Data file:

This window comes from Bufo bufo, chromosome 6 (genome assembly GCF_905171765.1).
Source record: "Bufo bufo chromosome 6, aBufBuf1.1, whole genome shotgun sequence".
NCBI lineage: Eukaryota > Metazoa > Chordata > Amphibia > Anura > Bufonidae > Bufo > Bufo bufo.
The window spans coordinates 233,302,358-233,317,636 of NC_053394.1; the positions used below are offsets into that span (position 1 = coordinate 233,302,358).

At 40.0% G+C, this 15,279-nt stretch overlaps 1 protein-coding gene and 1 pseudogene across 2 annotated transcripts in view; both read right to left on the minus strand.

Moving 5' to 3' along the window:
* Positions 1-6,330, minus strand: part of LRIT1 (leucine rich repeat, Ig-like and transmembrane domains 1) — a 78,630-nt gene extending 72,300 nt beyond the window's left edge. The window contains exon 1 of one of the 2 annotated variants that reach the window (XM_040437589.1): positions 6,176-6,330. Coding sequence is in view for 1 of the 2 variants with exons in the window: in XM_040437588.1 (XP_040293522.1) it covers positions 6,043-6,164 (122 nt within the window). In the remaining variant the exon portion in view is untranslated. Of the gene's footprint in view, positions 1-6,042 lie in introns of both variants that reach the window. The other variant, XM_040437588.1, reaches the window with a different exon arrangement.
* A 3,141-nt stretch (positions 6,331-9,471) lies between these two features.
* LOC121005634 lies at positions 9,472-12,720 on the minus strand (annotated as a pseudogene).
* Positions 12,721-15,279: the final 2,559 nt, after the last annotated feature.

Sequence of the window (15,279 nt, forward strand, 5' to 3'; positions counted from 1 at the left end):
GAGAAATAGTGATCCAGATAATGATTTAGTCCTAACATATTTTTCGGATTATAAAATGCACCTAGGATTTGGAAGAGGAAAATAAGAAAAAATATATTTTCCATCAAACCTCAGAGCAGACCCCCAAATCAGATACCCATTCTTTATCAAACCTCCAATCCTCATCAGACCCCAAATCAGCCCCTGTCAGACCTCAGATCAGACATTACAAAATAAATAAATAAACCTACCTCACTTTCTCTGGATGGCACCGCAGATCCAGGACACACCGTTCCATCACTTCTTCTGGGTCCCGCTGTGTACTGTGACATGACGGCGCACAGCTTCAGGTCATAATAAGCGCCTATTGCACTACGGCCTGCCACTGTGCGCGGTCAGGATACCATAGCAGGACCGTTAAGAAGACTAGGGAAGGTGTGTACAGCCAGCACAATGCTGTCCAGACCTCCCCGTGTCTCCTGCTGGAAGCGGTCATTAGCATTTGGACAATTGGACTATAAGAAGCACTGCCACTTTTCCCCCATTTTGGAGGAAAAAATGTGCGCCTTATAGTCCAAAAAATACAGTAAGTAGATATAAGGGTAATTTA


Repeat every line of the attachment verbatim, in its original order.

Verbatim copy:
This window comes from Bufo bufo, chromosome 6 (genome assembly GCF_905171765.1).
Source record: "Bufo bufo chromosome 6, aBufBuf1.1, whole genome shotgun sequence".
NCBI lineage: Eukaryota > Metazoa > Chordata > Amphibia > Anura > Bufonidae > Bufo > Bufo bufo.
The window spans coordinates 233,302,358-233,317,636 of NC_053394.1; the positions used below are offsets into that span (position 1 = coordinate 233,302,358).

At 40.0% G+C, this 15,279-nt stretch overlaps 1 protein-coding gene and 1 pseudogene across 2 annotated transcripts in view; both read right to left on the minus strand.

Moving 5' to 3' along the window:
* Positions 1-6,330, minus strand: part of LRIT1 (leucine rich repeat, Ig-like and transmembrane domains 1) — a 78,630-nt gene extending 72,300 nt beyond the window's left edge. The window contains exon 1 of one of the 2 annotated variants that reach the window (XM_040437589.1): positions 6,176-6,330. Coding sequence is in view for 1 of the 2 variants with exons in the window: in XM_040437588.1 (XP_040293522.1) it covers positions 6,043-6,164 (122 nt within the window). In the remaining variant the exon portion in view is untranslated. Of the gene's footprint in view, positions 1-6,042 lie in introns of both variants that reach the window. The other variant, XM_040437588.1, reaches the window with a different exon arrangement.
* A 3,141-nt stretch (positions 6,331-9,471) lies between these two features.
* LOC121005634 lies at positions 9,472-12,720 on the minus strand (annotated as a pseudogene).
* Positions 12,721-15,279: the final 2,559 nt, after the last annotated feature.

Sequence of the window (15,279 nt, forward strand, 5' to 3'; positions counted from 1 at the left end):
GAGAAATAGTGATCCAGATAATGATTTAGTCCTAACATATTTTTCGGATTATAAAATGCACCTAGGATTTGGAAGAGGAAAATAAGAAAAAATATATTTTCCATCAAACCTCAGAGCAGACCCCCAAATCAGATACCCATTCTTTATCAAACCTCCAATCCTCATCAGACCCCAAATCAGCCCCTGTCAGACCTCAGATCAGACATTACAAAATAAATAAATAAACCTACCTCACTTTCTCTGGATGGCACCGCAGATCCAGGACACACCGTTCCATCACTTCTTCTGGGTCCCGCTGTGTACTGTGACATGACGGCGCACAGCTTCAGGTCATAATAAGCGCCTATTGCACTACGGCCTGCCACTGTGCGCGGTCAGGATACCATAGCAGGACCGTTAAGAAGACTAGGGAAGGTGTGTACAGCCAGCACAATGCTGTCCAGACCTCCCCGTGTCTCCTGCTGGAAGCGGTCATTAGCATTTGGACAATTGGACTATAAGAAGCACTGCCACTTTTCCCCCATTTTGGAGGAAAAAATGTGCGCCTTATAGTCCAAAAAATACAGTAAGTAGATATAAGGGTAATTTA